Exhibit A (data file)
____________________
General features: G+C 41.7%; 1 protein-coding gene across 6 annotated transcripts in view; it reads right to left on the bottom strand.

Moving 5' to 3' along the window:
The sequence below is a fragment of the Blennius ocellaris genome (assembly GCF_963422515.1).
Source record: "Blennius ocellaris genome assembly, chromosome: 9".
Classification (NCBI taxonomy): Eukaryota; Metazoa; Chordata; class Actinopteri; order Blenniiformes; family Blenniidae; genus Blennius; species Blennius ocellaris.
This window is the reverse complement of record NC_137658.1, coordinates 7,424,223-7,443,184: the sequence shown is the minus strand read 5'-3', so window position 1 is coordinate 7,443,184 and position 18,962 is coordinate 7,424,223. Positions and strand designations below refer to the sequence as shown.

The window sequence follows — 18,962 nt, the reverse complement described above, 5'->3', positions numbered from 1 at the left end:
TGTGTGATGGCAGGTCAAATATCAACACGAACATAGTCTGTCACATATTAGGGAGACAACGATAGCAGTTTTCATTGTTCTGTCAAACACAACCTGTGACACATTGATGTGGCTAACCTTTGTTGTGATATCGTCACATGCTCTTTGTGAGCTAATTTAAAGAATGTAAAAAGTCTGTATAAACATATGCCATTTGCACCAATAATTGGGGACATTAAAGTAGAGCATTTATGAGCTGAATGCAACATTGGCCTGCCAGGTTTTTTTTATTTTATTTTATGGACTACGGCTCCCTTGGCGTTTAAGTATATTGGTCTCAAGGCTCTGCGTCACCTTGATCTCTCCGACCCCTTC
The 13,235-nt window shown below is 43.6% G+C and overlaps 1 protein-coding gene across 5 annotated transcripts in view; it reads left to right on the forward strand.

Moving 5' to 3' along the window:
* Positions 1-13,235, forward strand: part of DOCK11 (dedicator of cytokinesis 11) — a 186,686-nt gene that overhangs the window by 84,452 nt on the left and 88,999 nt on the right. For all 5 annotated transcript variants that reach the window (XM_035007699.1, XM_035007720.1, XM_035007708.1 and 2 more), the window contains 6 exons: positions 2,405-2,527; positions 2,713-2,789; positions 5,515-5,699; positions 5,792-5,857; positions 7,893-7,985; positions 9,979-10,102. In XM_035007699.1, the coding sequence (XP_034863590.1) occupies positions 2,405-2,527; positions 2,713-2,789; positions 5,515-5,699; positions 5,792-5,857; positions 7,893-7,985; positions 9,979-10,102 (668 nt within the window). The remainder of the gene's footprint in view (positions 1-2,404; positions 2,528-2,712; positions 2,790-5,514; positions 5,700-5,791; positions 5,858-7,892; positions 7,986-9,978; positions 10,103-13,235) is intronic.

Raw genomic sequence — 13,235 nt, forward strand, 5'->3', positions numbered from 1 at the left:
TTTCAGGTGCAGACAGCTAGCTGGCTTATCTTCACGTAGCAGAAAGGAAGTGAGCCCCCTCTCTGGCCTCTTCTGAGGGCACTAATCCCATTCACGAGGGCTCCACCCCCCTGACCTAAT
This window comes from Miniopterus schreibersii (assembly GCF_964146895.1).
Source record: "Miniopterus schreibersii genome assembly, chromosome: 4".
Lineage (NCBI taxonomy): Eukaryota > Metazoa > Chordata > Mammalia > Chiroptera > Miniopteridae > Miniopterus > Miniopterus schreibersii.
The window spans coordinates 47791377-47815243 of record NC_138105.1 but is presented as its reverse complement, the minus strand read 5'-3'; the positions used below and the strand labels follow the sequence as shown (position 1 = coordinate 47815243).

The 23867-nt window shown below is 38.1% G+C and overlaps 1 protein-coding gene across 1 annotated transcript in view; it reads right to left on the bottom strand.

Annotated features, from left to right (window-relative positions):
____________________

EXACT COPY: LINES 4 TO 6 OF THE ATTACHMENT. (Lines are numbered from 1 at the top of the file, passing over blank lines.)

Source record: "Blennius ocellaris genome assembly, chromosome: 9".
Classification (NCBI taxonomy): Eukaryota; Metazoa; Chordata; class Actinopteri; order Blenniiformes; family Blenniidae; genus Blennius; species Blennius ocellaris.
This window is the reverse complement of record NC_137658.1, coordinates 7,424,223-7,443,184: the sequence shown is the minus strand read 5'-3', so window position 1 is coordinate 7,443,184 and position 18,962 is coordinate 7,424,223. Positions and strand designations below refer to the sequence as shown.